Read Part One here.
Airship Ambassador: What are some of the interesting and important details within the world of Everfair?
Nisi Shawl: Towards the book’s end, people wear folding hats of oiled paper to keep off the intermittent rains in Everfair’s capital, Kisangani, and they cross the water-filled roadways on hand-cranked swings. And so on. I made sure to include lots of details about what people wore, because I’d love to see some Everfair cosplay!
AA: That would be fun to see, and flattering, too, to see people so engaged with the characters. What kind of back story is there for Everfair which didn’t make it into the final book?
NS: At 30 years span, there’s not much that didn’t make it. The childhoods of Lisette, Daisy, Thomas, and many other characters happened before the book began. One major death takes place offstage, and I’ve caught some flack about that. There’s a 10 year gap between the close of Part One and the opening of Part Two in which King Mwenda attends college.
AA: When people read Everfair, what would you like for them to take away from the story and the characters that they could apply to their own lives?
NS: We need each other.
AA: How did elements of your own life and experiences play into Everfair?
NS: Probably in lots of ways. I was only conscious of a few: my experience working as an au pair helped with the passages in which Lisette works as the nurse for Daisy’s children; my time in amateur theater helped with the passages around the play Wendi-La and the revue in Puerto Rico; my participation in the West African-based religious tradition of Ifa helped with describing many of the ceremonies and magical encounters my characters undergo, such as Thomas’s meet-up with Loango.
AA: I always find it interesting to see how the various bits of history and personal experience can be woven together to create something new and engaging. What was one memorable story while writing this story?
NS: Mostly writing this book was just joyous discovery after joyous discovery. I’m sorry, but I have no stories about this story.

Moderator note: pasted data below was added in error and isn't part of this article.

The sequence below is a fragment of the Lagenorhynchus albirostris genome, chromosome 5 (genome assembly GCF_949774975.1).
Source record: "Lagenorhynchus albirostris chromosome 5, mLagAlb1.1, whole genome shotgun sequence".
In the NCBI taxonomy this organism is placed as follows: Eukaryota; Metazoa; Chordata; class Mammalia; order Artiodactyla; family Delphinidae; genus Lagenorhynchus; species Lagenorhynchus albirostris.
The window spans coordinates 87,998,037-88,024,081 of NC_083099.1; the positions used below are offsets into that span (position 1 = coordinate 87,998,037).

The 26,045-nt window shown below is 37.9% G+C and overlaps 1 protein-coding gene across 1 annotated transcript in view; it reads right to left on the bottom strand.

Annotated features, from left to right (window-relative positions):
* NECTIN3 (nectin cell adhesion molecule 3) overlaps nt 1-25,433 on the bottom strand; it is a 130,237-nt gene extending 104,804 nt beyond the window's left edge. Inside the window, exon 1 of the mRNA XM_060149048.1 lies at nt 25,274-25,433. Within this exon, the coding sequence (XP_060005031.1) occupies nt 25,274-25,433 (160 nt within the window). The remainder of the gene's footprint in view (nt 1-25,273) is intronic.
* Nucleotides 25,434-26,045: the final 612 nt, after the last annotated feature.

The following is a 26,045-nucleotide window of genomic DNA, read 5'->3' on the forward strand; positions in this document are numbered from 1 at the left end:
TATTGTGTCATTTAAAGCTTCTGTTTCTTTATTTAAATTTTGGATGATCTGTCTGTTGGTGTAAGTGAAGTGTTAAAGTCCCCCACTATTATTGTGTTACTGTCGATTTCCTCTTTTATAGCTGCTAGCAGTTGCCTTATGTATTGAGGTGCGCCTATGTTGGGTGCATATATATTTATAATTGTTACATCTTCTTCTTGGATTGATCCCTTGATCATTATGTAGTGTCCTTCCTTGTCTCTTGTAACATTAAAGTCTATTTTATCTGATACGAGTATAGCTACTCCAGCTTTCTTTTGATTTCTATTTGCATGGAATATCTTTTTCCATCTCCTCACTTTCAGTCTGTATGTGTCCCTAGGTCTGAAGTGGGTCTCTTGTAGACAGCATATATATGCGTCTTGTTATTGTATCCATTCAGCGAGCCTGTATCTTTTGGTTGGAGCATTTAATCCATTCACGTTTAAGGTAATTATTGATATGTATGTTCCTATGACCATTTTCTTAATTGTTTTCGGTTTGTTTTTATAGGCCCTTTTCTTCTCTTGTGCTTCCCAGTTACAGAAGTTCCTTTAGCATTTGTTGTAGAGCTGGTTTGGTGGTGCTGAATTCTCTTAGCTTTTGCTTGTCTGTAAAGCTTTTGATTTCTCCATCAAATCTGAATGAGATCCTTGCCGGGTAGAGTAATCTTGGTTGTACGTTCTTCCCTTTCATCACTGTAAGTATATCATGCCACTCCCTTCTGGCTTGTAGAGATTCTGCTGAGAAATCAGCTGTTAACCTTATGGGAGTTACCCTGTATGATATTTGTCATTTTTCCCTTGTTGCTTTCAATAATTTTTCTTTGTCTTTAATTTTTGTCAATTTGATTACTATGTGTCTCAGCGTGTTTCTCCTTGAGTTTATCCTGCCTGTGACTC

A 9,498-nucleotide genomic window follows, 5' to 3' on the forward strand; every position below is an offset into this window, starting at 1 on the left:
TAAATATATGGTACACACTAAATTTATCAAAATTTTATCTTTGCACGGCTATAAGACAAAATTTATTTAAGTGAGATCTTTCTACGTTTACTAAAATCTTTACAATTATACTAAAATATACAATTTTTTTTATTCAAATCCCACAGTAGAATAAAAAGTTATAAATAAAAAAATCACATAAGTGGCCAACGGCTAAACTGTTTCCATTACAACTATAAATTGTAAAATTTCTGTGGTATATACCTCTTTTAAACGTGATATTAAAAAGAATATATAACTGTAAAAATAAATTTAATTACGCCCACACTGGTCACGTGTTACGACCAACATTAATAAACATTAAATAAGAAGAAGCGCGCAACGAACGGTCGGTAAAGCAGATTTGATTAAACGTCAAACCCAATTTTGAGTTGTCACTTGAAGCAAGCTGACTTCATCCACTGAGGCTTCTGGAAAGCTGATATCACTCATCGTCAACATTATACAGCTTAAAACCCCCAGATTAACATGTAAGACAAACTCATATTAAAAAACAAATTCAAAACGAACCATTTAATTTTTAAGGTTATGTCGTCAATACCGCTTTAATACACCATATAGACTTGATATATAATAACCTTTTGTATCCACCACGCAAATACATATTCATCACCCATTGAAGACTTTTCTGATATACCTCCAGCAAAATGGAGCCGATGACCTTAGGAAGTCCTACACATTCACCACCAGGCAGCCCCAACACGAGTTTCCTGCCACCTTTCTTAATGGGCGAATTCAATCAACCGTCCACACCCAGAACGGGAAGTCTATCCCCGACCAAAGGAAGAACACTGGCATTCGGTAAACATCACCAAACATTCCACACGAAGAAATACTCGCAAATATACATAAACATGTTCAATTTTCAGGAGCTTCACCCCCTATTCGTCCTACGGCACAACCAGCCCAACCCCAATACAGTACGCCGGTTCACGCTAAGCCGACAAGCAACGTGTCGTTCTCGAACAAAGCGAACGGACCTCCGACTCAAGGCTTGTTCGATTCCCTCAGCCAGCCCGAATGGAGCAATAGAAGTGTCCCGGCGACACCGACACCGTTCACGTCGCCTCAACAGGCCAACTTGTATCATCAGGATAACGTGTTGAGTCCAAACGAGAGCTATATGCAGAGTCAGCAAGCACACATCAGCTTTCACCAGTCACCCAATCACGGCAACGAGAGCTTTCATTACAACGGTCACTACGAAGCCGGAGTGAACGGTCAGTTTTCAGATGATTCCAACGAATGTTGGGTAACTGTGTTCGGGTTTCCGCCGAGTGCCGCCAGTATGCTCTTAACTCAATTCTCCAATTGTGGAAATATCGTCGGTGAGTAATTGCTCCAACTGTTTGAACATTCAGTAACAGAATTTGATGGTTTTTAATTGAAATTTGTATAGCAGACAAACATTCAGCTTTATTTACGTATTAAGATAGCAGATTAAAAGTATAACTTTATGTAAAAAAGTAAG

AA: Discovering new things is such a reward in itself. Are there any plans for a sequel or spinoff?
NS: I’ve written—and apparently sold—one short story, “The Colors of Money,” which I conceived of as a sort of pilot for a novel which would be a sequel to Everfair. I’m expecting to write a second short story along similar lines in the next month. We’ll see. There actually is a spinoff already: “Vulcanization,” a short horror story from Leopold II’s viewpoint, appeared on Nightmare Magazine’s website earlier this year.
AA: What kind of research and balance went into creating the Everfair world?
NS: Oodles of research, though I wish I’d been able to do more. Sometimes the materials simply didn’t exist. Sometimes I didn’t have the money or time to access them.
I like your use of the word “balance” in this question. I was quite conscious of balancing representation of various demographics in the novel, and I kept track of who got “screen time” and how long it had been since we’d heard from a woman, a European, and so on. My tools for doing this were pretty low-tech: pen and paper.
AA: There’s a lot to be said for the reliability of low-tech. What elements did you specifically include so readers could feel the Everfair history?
NS: Every detail of daily life is meant to give readers the feeling of Everfair’s history, from the food to the showers to the beer to the livestock to the loading procedures. Everything.
We’ll end the second part in our chat with Nisi here. Join us next time when Nisi talks about the process of writing and creating Everfair.
You can support Nisi and our community by getting your copy of Everfair here.